What to Know About Marijuana DUI Laws in Nevada

Written by: The Law Offices of Garrett T. Ogata

While many states have decriminalized the recreational or medical use of marijuana for adults, there are still several strict laws related to the substance. In Nevada and most other states, you can still be arrested for driving under the influence of marijuana. It is imperative to know and follow the state laws or risk severe criminal penalties if convicted.

At the Law Offices of Garrett T. Ogata, we provide dedicated representation for individuals who have been charged with driving under the influence of drugs or alcohol. Attorney Ogata is an award-winning DUI defense attorney proudly serving clients throughout Las Vegas. Arrested for a marijuana DUI? Contact our office at (702) 366-0891 for a free, no-obligation consultation. 

What Are Nevada’s Marijuana DUI Laws?

Prior to 2021, Nevada had both a per se marijuana driving under the influence law and an impairment law. 

Nevada’s Per Se Marijuana DUI Law

Under the state’s original per se law, it was illegal to operate a motor vehicle with 2 nanograms per milliliter of marijuana (delta-9-tetrahydrocannabinol) or 5 nanograms per milliliter of marijuana metabolite (11-OH-tetrahydrocannabinol) in their blood.

On June 2, 2021, the governor approved Assembly Bill 400, which amended provisions of the Nevada Revised Statutes concerning the use of marijuana and other controlled substances.

Pursuant to this bill, the per se marijuana limits (specified amounts of marijuana and marijuana metabolite) are only to be applied in cases where the violation is punishable as a felony. The law went into effect on July 1, 2021.

Nevada’s Impairment Marijuana DUI Law

A person, however, is not free to drive while under the influence of marijuana. Nevada law still prohibits a person from being under the influence of a controlled substance while driving or being in actual physical control of a vehicle. 

If you are pulled over, and the officer suspects that you are under the influence of marijuana, you can still be arrested for DUI. A prosecutor could then use evidence in the police report such as the officer’s observation of your behavior, bad driving, slurred speech, etc., in addition to the amount of marijuana or marijuana metabolite in your blood to convince a jury that you were impaired by a prohibited substance and should be convicted of a DUI. 

What Is Considered Under the Influence?

Nevada law prohibits a person from driving under the influence of a prohibited substance. Marijuana and marijuana metabolites are prohibited substances under the Nevada Revised Statutes. Therefore, driving under the influence of or while impaired by marijuana or marijuana metabolites is unlawful.

However, it can be challenging to determine what is considered under the influence. Prior to July 2021, a person was considered (per se) under the influence if they had 2 nanograms per milliliter of marijuana or 5 nanograms per milliliter of marijuana metabolite in their blood. Today, the specified amounts for impairment are only applicable where the violation is punishable as a felony.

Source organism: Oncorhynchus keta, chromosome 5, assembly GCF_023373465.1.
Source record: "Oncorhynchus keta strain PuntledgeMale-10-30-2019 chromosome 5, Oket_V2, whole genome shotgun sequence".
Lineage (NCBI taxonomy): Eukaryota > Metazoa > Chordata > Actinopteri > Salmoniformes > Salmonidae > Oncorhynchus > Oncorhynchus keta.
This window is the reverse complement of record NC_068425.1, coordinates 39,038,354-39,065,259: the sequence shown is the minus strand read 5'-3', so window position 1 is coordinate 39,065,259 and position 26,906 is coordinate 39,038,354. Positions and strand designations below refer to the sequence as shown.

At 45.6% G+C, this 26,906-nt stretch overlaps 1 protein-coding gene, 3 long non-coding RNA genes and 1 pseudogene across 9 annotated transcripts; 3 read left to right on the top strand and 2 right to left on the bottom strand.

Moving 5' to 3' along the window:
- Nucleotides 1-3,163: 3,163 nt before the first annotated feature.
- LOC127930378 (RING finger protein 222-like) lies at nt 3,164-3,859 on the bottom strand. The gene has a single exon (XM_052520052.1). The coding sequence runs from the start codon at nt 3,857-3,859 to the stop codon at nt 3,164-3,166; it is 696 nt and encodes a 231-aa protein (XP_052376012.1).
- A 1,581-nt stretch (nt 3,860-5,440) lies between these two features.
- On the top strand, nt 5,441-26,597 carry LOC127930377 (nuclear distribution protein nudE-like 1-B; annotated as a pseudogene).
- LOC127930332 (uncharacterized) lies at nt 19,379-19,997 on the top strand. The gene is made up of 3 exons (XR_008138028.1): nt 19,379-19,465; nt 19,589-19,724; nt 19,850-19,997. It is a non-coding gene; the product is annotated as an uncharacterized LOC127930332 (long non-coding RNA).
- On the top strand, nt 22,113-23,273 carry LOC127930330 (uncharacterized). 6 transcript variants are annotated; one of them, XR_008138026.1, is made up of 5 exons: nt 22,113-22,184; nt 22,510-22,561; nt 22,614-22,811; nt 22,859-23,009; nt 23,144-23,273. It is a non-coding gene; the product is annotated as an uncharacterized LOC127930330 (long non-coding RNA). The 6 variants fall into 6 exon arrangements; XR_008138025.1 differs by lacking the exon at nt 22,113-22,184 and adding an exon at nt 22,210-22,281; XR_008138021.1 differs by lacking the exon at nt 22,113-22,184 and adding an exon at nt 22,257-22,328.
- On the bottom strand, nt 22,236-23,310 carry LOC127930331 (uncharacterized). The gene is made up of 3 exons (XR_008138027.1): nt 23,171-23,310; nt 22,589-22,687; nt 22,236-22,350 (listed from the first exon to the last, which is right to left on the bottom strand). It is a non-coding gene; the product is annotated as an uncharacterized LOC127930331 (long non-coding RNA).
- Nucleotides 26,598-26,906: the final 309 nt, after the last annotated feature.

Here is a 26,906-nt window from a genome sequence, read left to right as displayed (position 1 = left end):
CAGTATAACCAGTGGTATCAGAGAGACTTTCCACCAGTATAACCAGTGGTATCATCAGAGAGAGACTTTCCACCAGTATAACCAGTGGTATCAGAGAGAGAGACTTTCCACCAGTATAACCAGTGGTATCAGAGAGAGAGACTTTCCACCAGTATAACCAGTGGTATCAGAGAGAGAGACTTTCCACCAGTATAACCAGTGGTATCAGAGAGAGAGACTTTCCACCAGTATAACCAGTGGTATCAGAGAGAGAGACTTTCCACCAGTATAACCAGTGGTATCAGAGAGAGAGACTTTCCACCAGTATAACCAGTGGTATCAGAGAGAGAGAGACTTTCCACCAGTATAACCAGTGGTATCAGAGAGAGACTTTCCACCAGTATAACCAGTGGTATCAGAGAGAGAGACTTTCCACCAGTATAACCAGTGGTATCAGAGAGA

How Much Is Too Much?

Without the specified amounts as a threshold, a prosecutor would have to use additional evidence (not just the blood results) to show that there was actual impairment. 

To prove impairment, a prosecutor may use: 

  • Expert testimony
  • Blood results
  • Arresting officer’s report
  • Arresting officer’s testimony
  • Audio or video of the arrest
  • Eyewitness statements

If you are suspected of driving under the influence of marijuana, you will be required to submit to a blood test. While you will not be presumed to be under the influence of marijuana based on these levels unless the violation was punishable as a felony, it can be used against you to prove impairment.

Can I Be Arrested for a Marijuana DUI?

Yes, you can be arrested for driving under the influence of marijuana in Nevada. Even though medical and adult use of marijuana is legal, you can still be arrested for DUI if an officer believes that the prohibited substance impaired your driving abilities.

An officer or drug recognition expert (DRE) may note the following observations in their report for driving under the influence of drugs:

  • Slowed driving, weaving, or other poor driving patterns
  • Delayed reaction time, poor coordination
  • Red eyes and dilated pupils
  • The smell of marijuana in the vehicle or on the driver’s breath
  • Driver admission of recent marijuana use
  • Rapid heart rate or rapid breathing

If you are arrested for suspicion of driving under the influence of marijuana, you need an attorney. You can fight the charges against you. Without the help of an experienced attorney, you may end up facing the maximum penalties under the law, including a lengthy license suspension, high fines, and jail time. 

Fighting Marijuana DUI Charges in Nevada

Were you arrested for driving under the influence of marijuana in Las Vegas or the surrounding areas? Attorney Garrett T. Ogata can help prove your innocence and fight the criminal charges. Contact our office at ((702) 366-0891 for a free consultation.

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